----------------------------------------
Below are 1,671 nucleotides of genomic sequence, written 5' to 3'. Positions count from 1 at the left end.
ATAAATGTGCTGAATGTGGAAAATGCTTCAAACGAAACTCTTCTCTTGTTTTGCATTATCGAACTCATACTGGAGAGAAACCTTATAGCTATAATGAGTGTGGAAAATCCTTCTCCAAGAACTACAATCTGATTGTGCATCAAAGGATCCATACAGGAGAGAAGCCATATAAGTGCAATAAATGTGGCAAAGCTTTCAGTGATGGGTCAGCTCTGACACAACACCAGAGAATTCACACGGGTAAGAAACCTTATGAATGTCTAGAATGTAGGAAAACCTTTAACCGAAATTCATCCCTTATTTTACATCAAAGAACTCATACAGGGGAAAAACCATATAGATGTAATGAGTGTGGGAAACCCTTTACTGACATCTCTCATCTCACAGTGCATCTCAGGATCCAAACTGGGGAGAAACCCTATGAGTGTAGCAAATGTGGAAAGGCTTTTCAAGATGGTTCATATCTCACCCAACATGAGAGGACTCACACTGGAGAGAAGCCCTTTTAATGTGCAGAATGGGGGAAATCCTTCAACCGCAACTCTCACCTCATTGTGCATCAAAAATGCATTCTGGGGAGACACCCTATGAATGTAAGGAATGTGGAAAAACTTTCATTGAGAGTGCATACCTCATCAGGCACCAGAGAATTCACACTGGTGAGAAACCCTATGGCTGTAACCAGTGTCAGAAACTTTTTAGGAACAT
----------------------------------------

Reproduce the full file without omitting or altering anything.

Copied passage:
Below are 1,671 nucleotides of genomic sequence, written 5' to 3'. Positions count from 1 at the left end.
ATAAATGTGCTGAATGTGGAAAATGCTTCAAACGAAACTCTTCTCTTGTTTTGCATTATCGAACTCATACTGGAGAGAAACCTTATAGCTATAATGAGTGTGGAAAATCCTTCTCCAAGAACTACAATCTGATTGTGCATCAAAGGATCCATACAGGAGAGAAGCCATATAAGTGCAATAAATGTGGCAAAGCTTTCAGTGATGGGTCAGCTCTGACACAACACCAGAGAATTCACACGGGTAAGAAACCTTATGAATGTCTAGAATGTAGGAAAACCTTTAACCGAAATTCATCCCTTATTTTACATCAAAGAACTCATACAGGGGAAAAACCATATAGATGTAATGAGTGTGGGAAACCCTTTACTGACATCTCTCATCTCACAGTGCATCTCAGGATCCAAACTGGGGAGAAACCCTATGAGTGTAGCAAATGTGGAAAGGCTTTTCAAGATGGTTCATATCTCACCCAACATGAGAGGACTCACACTGGAGAGAAGCCCTTTTAATGTGCAGAATGGGGGAAATCCTTCAACCGCAACTCTCACCTCATTGTGCATCAAAAATGCATTCTGGGGAGACACCCTATGAATGTAAGGAATGTGGAAAAACTTTCATTGAGAGTGCATACCTCATCAGGCACCAGAGAATTCACACTGGTGAGAAACCCTATGGCTGTAACCAGTGTCAGAAACTTTTTAGGAACAT